How to write a supply and logistics cover letter that gets you noticed
What makes logistics and supply chain jobs so great?
Well, supply and logistics is the backbone of modern society and one of the most essential industries in the world. After all, even the best-equipped organisations would grind to a halt if goods and provisions stopped flowing.
But that’s not all: supply and logistics jobs are also fulfilling, varied, and challenging with plenty of opportunities for progression.
Plus, with a range of different roles available for all levels of experience, whether you want to work as a warehouse worker, a labourer, or a forklift operator, you’re sure to a role that’s right for you.
So, read on to find out how to write a supply and logistics cover letter that gets you noticed!
Why cover letters are so important
Your cover letter is often the first thing an employer will see when you apply for a supply and logistics job - so it’s essential that you get it just right.
A cover letter should be professional and informative, yet to the point. You don’t want to waffle on - but you do want to make sure you stand out from the crowd and highlight why you’re the right person for the job. Not too much to ask, then!
Don’t worry, though - at M&E Global, we’ve got decades of experience in the supply and logistics industry, and we’ve pooled our years of experience together to help you craft the perfect cover letter.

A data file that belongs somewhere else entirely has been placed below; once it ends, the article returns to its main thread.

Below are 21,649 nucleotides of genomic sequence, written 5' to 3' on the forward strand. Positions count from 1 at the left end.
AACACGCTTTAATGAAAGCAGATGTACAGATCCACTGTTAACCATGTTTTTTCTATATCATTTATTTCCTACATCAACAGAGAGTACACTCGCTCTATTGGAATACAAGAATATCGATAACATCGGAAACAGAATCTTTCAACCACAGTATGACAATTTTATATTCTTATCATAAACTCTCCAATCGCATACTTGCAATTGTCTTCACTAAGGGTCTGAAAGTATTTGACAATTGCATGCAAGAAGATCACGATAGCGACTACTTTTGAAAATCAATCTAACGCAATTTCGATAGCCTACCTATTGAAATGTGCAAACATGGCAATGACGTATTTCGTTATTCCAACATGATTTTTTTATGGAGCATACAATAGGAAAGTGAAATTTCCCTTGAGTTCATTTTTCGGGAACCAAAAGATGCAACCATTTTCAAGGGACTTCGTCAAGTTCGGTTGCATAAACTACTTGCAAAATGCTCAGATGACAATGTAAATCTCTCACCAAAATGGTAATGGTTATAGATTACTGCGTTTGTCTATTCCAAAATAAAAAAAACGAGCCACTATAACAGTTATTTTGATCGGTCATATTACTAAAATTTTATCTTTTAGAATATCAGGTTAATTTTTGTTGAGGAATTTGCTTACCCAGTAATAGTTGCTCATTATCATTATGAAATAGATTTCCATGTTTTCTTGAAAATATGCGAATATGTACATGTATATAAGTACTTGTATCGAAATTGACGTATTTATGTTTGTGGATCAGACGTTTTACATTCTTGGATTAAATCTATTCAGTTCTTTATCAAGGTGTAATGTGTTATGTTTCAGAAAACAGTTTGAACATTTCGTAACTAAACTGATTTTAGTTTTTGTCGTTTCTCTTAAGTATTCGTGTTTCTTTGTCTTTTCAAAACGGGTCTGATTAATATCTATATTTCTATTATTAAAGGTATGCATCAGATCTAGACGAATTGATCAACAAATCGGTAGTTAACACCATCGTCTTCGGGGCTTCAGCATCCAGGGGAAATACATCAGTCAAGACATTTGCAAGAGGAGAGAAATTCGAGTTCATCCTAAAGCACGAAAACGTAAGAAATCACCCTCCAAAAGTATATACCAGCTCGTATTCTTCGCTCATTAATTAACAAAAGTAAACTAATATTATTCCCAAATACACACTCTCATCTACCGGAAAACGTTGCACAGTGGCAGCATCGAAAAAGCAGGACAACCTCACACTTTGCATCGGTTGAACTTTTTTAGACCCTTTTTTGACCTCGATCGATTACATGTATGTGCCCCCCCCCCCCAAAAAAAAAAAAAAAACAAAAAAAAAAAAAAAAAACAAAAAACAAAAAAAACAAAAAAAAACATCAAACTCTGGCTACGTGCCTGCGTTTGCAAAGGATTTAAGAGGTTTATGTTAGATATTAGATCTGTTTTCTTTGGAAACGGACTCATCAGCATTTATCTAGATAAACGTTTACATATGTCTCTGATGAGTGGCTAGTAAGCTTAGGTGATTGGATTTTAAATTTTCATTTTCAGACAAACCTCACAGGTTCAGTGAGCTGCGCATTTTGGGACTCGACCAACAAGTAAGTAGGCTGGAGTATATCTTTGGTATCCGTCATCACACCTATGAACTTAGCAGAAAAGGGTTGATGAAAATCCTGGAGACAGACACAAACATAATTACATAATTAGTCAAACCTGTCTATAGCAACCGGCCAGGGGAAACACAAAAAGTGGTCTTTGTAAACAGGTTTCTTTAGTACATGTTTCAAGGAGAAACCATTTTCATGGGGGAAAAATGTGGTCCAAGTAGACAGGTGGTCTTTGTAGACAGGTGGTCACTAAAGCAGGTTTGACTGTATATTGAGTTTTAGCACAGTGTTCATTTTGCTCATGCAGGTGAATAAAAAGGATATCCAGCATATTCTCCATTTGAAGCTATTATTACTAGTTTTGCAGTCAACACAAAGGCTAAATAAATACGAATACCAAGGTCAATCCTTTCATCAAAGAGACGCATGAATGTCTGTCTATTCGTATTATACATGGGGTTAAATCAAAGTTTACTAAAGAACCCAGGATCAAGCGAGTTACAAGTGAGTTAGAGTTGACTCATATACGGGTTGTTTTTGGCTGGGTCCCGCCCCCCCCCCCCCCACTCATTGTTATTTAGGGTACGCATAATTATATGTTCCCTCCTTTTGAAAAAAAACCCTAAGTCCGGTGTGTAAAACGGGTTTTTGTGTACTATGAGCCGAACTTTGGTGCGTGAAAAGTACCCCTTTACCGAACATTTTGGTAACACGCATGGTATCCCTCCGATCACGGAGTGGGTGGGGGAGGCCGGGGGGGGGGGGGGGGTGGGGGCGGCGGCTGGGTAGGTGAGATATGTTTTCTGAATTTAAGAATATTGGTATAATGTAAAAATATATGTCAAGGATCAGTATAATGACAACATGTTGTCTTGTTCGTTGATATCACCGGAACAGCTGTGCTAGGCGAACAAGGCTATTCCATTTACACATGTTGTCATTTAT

So, here are five important things to think about when writing your supply and logistics cover letter…
5 top tips for a supply and logistics cover letter that stands out
1. Use the right layout
Presentation and attention to detail are really important when it comes to writing a cover letter, so you need to make sure that your supply and logistics cover letter is well laid out and uses the right format.
We would recommend the following:
- Your full address and the date at the top
- A formal salutation and signature (think “Dear Hiring Manager” and “Yours sincerely)
- An introductory paragraph that states your intention (for example, “I am writing to apply for the Warehouse Worker role”
- Three - or a maximum of four! - paragraphs explaining your experience, your skills, and why you are right for the job
- Sign off with your full name and contact details
2. Include the relevant experience
Your cover letter is the first chance you have to sell yourself to potential employers, so it’s important to include information that’s going to impress them up front.
Start with mentioning previous roles you’ve had that mean you’re the right person for the job, how long you held these roles for, any experience you gained and any important achievements.
For example, if you have previously been employed as a warehouse worker where you assisted with the running of the warehouse, if you have experience unloading heavy materials to tight deadlines as a forklift operator or if you are coming from a military background in the Royal Logistics Corps, for example, make sure you say so!